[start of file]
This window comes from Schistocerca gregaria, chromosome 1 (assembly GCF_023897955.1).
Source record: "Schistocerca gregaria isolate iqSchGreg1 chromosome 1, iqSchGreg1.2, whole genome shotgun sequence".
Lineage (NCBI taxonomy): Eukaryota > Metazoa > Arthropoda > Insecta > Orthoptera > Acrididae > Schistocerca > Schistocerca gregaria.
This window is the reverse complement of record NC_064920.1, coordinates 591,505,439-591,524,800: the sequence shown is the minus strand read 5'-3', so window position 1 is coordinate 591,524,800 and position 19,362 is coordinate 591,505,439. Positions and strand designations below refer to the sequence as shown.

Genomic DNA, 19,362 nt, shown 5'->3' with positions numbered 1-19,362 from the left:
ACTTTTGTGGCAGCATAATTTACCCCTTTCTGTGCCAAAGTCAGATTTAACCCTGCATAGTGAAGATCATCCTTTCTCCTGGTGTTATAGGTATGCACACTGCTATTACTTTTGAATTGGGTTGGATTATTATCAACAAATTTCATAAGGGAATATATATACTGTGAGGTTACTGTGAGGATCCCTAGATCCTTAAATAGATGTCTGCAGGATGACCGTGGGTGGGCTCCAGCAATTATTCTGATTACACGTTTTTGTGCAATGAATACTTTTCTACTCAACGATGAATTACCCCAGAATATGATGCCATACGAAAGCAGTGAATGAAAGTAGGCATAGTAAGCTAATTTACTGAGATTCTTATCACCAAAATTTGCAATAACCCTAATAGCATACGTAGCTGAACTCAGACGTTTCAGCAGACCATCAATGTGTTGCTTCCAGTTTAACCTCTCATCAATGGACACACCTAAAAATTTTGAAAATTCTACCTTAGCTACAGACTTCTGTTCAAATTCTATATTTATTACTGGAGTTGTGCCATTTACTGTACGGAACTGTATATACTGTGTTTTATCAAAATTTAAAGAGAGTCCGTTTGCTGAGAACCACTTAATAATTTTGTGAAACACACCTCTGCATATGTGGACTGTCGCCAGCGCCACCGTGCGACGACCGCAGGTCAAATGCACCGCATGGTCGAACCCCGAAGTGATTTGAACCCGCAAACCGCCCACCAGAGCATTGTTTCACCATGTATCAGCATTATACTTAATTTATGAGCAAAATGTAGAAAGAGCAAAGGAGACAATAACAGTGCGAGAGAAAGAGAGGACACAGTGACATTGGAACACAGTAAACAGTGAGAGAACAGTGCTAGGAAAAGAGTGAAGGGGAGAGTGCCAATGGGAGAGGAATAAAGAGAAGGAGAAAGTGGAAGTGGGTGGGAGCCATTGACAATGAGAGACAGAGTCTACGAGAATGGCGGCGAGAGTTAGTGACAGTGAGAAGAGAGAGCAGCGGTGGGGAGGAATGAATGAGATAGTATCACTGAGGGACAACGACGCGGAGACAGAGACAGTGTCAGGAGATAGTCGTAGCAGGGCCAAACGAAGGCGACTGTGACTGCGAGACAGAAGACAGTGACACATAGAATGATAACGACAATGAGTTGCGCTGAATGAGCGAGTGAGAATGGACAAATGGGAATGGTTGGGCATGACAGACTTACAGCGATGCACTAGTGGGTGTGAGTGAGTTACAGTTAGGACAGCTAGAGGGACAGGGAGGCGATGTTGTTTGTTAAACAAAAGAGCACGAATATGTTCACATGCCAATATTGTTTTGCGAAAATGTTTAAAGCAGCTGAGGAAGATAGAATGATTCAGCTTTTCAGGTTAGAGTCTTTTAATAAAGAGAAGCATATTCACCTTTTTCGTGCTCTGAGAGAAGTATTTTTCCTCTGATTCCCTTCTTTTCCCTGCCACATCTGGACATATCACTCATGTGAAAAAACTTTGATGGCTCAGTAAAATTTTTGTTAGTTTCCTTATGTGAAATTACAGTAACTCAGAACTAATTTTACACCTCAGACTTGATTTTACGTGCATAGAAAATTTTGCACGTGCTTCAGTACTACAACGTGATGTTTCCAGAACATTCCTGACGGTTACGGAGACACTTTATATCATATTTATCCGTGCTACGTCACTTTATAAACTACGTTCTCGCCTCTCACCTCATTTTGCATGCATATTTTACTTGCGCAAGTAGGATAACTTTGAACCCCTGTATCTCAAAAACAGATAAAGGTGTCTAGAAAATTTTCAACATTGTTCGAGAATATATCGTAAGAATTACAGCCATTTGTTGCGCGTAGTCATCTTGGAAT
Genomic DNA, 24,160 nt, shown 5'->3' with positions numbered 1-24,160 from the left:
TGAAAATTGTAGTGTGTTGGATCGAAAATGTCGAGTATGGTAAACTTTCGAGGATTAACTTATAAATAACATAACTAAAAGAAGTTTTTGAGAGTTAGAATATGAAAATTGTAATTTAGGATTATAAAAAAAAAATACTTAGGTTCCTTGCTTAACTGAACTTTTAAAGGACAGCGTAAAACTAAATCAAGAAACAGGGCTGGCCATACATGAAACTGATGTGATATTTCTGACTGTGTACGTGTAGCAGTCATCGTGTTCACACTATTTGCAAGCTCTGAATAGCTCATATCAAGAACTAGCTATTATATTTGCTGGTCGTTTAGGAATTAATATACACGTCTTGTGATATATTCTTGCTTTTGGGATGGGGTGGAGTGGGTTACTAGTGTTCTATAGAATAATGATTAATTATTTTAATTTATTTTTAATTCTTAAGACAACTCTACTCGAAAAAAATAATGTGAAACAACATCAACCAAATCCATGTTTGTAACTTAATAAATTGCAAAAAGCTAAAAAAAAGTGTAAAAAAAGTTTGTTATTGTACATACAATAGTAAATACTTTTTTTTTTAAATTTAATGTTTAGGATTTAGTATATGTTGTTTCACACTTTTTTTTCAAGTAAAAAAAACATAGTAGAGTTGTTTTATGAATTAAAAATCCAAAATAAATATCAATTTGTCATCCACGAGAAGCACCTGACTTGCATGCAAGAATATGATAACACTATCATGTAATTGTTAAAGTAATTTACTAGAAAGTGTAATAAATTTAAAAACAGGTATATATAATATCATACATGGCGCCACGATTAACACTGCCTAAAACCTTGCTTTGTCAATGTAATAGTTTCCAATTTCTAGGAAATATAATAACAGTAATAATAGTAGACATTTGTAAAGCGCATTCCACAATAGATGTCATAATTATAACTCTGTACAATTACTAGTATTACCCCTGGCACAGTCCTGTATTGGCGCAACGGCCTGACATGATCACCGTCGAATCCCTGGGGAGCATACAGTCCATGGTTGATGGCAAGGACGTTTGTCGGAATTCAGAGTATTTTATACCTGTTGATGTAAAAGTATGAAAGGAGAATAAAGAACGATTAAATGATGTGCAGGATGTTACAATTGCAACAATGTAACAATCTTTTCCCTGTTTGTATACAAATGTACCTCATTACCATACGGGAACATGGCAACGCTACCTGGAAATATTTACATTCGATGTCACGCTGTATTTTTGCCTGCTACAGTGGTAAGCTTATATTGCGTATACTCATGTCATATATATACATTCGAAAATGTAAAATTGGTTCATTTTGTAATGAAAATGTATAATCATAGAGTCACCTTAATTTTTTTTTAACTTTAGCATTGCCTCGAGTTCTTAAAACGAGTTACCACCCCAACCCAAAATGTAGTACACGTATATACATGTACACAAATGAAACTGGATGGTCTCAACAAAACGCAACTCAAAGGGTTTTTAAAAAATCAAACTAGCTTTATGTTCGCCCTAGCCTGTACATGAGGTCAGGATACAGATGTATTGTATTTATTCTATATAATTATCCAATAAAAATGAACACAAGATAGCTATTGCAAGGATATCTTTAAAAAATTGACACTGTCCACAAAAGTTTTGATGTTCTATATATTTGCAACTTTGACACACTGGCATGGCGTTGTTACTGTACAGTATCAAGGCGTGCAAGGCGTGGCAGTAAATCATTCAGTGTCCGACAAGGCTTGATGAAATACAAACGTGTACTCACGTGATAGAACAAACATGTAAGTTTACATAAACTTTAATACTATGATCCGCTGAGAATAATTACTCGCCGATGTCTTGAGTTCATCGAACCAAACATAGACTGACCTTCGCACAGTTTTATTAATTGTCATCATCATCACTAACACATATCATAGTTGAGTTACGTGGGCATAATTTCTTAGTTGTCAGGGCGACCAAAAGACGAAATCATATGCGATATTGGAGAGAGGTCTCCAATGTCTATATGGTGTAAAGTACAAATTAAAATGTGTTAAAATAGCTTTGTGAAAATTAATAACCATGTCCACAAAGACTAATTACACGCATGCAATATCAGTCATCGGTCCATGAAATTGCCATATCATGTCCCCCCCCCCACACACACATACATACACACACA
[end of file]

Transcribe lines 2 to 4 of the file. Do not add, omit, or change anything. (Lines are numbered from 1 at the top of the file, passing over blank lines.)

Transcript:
Source record: "Schistocerca gregaria isolate iqSchGreg1 chromosome 1, iqSchGreg1.2, whole genome shotgun sequence".
Lineage (NCBI taxonomy): Eukaryota > Metazoa > Arthropoda > Insecta > Orthoptera > Acrididae > Schistocerca > Schistocerca gregaria.
This window is the reverse complement of record NC_064920.1, coordinates 591,505,439-591,524,800: the sequence shown is the minus strand read 5'-3', so window position 1 is coordinate 591,524,800 and position 19,362 is coordinate 591,505,439. Positions and strand designations below refer to the sequence as shown.